I recalculated three times and get the same number... I was expecting it to say that it took 2500 or 3200 cals to maintain this weight which is 11 lbs heavier than I was just about a decade ago. I was not eating only 1500 cals when I weighed 125 and 127 in my late 30s' and early 40's. though I did get more exercise, living in NYC where you walk everywhere,carrying things with you, as well as go to the gym.
Can you enlighten me as to how this is? Has midlife -- age 47 to now 51 -- made all the difference?
03/04/2010 - 12:07am
Great article! I enjoyed the reader comments too.
formula is a well accepted rule of thumb. It's a close approximation for your daily calorie burn, not including exercise or sports activities. In other words, it includes the calories you burn just being alive plus the number of calories you would burn through office work or low intensity household activities. I weight 190 lbs, so my calorie burn is 2280. This is a good number for me to know and here's why:
To lose 1 lb per week, I need to consume 3500 calories less than I burn. That's a 500 calorie differential per day (3500 / 7).
To lose 2 lb per week, I need to consume 7000 calories less than I burn. That's a 1000 calorie differential per day (7000 / 7).
Assuming I want to lose 2 lbs per week, I can't eliminate 1000 calories a day from my diet. I'd starve and be miserable. The only way I can do this is to reduce my intake by a certain amount and commit to burn additional calories through exercise.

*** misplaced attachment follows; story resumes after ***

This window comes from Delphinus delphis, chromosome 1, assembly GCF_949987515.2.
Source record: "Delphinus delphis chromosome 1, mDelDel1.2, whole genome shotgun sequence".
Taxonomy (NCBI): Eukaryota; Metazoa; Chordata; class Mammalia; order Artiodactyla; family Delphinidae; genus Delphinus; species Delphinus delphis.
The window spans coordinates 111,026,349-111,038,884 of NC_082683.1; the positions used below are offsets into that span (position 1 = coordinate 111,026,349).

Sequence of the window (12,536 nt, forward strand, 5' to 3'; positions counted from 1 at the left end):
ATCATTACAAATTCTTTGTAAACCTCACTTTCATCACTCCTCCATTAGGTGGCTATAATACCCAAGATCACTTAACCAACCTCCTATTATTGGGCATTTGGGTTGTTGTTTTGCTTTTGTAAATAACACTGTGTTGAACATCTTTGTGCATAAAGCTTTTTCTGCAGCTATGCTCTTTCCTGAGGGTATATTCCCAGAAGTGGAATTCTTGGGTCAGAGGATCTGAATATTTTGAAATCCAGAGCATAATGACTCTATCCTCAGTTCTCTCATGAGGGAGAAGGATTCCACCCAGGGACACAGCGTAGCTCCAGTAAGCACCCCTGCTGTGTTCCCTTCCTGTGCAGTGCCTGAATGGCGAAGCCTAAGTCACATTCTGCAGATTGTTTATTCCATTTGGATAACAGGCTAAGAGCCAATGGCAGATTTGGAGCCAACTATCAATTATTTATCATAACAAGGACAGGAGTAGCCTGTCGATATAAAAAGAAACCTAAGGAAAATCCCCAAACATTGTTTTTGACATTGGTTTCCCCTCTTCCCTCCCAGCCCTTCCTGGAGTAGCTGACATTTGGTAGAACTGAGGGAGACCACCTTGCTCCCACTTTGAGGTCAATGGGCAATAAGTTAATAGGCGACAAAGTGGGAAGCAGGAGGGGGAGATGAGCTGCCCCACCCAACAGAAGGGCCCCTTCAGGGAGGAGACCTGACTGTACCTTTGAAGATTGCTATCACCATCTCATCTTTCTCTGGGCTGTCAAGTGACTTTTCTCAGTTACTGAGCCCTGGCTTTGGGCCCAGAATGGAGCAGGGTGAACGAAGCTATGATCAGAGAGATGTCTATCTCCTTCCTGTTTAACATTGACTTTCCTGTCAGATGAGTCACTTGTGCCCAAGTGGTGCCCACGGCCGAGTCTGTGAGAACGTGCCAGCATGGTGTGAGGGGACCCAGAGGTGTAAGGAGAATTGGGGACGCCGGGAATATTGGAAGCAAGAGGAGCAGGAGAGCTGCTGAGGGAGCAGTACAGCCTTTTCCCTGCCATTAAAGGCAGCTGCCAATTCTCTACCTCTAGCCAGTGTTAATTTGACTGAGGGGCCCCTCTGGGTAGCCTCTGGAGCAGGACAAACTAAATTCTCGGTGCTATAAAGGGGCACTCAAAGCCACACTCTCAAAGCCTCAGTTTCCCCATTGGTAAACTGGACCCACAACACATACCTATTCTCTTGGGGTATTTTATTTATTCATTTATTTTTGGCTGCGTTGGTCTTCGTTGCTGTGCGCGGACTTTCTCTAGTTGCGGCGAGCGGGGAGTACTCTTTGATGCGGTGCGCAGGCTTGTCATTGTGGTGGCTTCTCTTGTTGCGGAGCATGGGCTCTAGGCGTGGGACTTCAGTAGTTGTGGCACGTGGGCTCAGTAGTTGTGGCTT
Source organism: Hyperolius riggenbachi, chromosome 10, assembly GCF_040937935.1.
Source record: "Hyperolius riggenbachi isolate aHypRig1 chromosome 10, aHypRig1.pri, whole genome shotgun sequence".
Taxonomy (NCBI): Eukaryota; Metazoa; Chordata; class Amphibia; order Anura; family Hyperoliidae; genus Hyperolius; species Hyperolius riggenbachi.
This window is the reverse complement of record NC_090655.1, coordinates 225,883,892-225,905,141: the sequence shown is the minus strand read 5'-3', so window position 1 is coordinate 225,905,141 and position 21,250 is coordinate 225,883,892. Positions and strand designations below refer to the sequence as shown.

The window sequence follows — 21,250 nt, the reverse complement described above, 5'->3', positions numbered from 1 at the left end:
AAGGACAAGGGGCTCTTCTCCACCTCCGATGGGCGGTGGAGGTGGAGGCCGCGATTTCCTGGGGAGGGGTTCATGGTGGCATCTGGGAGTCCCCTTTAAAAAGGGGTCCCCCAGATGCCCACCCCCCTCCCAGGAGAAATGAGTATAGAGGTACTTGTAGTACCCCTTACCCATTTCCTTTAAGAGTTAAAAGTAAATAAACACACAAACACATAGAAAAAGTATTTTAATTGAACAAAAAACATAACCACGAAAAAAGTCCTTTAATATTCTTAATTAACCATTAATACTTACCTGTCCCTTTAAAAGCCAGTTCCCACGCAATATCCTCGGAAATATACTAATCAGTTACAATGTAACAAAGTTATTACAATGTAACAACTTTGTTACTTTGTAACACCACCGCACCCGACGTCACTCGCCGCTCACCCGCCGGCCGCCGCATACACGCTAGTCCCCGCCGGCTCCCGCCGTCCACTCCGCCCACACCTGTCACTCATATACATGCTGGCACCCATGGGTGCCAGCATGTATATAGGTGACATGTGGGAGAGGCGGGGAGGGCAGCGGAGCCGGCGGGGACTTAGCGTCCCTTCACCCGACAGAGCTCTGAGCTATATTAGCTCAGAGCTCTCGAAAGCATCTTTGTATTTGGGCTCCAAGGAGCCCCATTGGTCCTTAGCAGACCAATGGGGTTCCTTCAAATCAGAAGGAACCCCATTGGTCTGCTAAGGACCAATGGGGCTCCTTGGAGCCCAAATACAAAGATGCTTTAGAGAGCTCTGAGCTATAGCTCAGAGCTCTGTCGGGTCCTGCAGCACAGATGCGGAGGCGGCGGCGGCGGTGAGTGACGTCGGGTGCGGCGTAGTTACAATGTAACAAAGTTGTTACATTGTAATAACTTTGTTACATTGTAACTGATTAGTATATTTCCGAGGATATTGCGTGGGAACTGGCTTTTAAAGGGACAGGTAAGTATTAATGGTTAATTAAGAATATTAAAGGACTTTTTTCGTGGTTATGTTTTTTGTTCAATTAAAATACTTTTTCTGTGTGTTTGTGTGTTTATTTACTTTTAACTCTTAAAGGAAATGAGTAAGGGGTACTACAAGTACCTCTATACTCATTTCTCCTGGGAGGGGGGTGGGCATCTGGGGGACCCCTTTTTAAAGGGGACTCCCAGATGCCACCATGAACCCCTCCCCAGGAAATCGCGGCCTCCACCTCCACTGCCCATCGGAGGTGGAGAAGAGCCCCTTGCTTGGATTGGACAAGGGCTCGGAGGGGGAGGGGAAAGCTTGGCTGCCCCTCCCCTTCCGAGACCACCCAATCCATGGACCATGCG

For example, I could cut 400 calories from my diet, giving me a calorie target of 1880 (2280 - 400) and burn 600 calories a day in exercise. I can burn 600 calories by jogging on a treadmill for 45 minutes or biking in the 14 - 16 mph for the same duration.
The point is, it's tough as hell to lose weight without exercise. Especially, when you at starting from a lower weight than mine. When you look at these calorie calculators, it's just as important to thing about the calories you burn as well as the calories your consume. Weight Control is my business and 95% of the successful people I work with who have lost weight (and keep it off) Exercise every single day.
They also read Eating Well Magazine and EatingWell.com!
02/10/2010 - 1:05pm
To quote the article: "If you calculate a daily calorie goal that's less than 1,200, set your calorie goal at 1,200 calories. Below that, it's hard to meet your nutrient needs—or feel satisfied enough to stick with a plan."
So, therefore, no you're not meant to eat only 700 calories a day to lose weight. That's not at all what they're recommending.